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  • Writer's pictureMr. FI Musician

Stop Asking "What do you do?"

It's the go-to conversation starter. It's how we express interest in someone else's life. It's proof that the United States is a 'work first' culture.

I think what makes me most sad about this question is the fact that even though it's truly an open ended question, we all interpret it as "What do you do for a living?" It subconsciously informs us work is at the forefront of our minds, that even when we're out socializing, our job is a constant presence. It defines who we are as humans.

But does it have to be that way?

I've heard that other countries don't do this. I often wonder if my wife's friends and family find it bizarre when I'm visiting Europe and I instinctively ask them this question. Do they think things like:

"Why does he want to talk about work?"

"Ah, what a typical American thing to say."

"What do you mean? Like, what am I doing right now?"

Side Note: I'm traveling to visit Mrs. FIM's family in a few months. When I'm there I plan to have a conversation with them about this question to see what they say. I'll update you upon my return.

In the meantime, I'd like to challenge you. This challenge has two parts.

Part I: For one month, don't ask anyone "What do you do?"

(Or any variation on that question that implies or directly asks about work).

It might seem easy, but I can tell you it's not. You'll quickly learn how instinctual it is to use work as a conversation starter. A few weeks ago I decided to try to remove this question from conversations, and found it extraordinarily difficult. It takes legitimate practice to find other things to talk about. Try asking questions like:

  • What do you like to do in your spare time?

  • Did you do anything fun this weekend?

  • Have you read any good books lately?

  • What are your favorite hobbies?

  • Where did you grow up?

  • How long have you lived here?

  • Do you have kids?

This can lead the conversation to a place of mutual interests, which is way more fun than work. But be warned: even when you ask these questions, chances are good the person you're talking to will try steer the conversation back to work. It will take work to avoid talking about work.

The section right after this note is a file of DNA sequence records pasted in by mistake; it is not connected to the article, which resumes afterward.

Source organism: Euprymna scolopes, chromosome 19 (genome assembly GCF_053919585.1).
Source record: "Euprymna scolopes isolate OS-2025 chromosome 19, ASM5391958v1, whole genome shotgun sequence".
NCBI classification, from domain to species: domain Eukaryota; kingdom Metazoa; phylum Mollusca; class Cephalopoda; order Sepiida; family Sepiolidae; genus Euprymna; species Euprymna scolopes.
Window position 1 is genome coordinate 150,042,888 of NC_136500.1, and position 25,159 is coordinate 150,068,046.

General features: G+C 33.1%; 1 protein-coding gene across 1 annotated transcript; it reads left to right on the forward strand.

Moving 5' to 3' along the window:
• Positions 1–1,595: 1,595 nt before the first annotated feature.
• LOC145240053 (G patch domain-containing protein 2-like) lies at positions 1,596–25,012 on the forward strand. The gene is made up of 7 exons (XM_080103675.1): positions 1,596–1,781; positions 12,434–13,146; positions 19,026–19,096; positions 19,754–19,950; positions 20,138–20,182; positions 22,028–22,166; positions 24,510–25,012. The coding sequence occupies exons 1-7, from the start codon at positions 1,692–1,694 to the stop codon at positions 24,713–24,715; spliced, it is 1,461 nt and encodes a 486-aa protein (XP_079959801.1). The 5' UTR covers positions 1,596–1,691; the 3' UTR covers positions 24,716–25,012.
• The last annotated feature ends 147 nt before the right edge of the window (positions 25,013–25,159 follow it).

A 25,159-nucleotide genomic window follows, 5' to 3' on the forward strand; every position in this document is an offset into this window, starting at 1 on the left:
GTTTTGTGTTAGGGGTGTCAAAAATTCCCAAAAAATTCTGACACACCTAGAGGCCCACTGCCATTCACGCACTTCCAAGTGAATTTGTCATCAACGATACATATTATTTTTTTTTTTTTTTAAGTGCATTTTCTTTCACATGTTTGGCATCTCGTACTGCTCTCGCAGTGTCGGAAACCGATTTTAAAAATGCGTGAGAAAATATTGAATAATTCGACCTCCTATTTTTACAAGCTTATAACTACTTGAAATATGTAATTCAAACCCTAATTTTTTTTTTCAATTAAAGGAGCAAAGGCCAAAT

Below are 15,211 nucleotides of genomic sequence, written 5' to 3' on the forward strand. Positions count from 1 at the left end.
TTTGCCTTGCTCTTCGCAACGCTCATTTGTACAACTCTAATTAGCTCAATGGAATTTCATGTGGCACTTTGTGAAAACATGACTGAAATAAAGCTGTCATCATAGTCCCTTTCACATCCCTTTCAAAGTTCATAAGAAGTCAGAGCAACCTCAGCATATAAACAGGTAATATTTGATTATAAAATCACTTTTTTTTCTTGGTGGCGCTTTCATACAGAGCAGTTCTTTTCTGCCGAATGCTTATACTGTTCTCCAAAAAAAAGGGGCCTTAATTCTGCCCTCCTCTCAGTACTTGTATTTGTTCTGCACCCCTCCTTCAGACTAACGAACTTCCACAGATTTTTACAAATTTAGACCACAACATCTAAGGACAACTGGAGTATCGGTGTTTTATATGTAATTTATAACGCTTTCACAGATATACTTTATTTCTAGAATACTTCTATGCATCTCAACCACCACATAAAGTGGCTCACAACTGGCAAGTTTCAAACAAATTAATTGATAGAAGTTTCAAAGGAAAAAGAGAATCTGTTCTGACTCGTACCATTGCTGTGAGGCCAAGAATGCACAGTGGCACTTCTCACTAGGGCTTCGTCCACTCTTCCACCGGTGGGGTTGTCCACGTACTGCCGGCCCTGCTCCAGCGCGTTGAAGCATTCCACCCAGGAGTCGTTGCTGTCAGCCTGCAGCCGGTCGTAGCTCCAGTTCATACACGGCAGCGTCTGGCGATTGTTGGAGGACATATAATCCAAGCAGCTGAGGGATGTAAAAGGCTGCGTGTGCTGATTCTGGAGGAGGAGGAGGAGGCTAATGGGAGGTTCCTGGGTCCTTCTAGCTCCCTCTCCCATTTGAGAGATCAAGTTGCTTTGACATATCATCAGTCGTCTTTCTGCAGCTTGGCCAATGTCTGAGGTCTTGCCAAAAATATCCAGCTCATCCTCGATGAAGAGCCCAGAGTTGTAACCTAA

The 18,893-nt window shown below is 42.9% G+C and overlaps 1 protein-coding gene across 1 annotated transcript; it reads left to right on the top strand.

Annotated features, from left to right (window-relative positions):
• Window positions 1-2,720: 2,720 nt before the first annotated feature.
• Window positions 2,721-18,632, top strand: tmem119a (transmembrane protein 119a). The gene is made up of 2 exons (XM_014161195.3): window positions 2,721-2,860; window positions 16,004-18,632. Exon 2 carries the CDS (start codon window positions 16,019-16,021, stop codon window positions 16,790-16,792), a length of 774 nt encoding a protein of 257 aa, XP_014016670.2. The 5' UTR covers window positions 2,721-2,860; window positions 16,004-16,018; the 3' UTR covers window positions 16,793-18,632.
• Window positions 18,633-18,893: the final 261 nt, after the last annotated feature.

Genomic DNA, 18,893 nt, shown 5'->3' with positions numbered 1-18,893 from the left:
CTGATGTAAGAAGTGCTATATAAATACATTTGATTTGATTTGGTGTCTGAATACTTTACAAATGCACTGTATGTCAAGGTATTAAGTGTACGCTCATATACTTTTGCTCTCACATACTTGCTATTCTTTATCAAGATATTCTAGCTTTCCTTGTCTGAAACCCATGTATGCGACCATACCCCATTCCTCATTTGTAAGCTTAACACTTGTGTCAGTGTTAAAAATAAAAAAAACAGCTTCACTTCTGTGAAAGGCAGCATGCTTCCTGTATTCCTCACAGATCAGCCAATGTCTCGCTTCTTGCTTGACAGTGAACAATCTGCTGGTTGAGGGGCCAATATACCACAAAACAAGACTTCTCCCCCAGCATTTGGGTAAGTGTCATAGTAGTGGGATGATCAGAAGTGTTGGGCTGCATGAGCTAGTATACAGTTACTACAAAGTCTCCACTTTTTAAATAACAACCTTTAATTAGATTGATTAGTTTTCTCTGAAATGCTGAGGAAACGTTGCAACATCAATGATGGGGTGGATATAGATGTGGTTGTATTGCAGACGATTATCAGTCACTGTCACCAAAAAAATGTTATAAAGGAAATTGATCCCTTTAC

Part II: Don't answer the question when someone asks you "What do you do?"

By this, I don't mean ignore the person.

I simply mean don't talk about work. When they ask "What do you do?", interpret the question as either "What do you like to do?" or "What do you want to do?"

"What do you do?"

Typical Response:

"Well, I went to school for music, but right now I work as a digital marketer in an arts admin job. I handle website updates, email marketing, social media, and other digital platforms."

"What do you like to do?"

"I love to watch hockey. In the winter I'll play outdoor games on frozen ponds. My wife and I also love to go hiking. On weekends we'll travel to state parks and hike on trails for a few hours. We've recently gotten into kayaking too."

"What do you want to do?"

"I write & play music and plan to tour the world with my wife as a duo. Eventually we want to move to a foreign country. Maybe Portugal or Thailand."

Yes, you will absolutely catch them off guard. They will not be expecting this response. It will feel weird and uncomfortable at first. That's okay. Your answer will most likely steer the conversation into a different direction from work.

If you start doing this regularly, the idea that your work defines you will slowly dissolve. You'll realize having conversations about your interests and goals are way more satisfying than talking about your day-to-day grind. The conversation will lead to more interesting discussions and better opportunities for your dreams and ambitions.

So take the challenge and let me know how it goes by commenting below.

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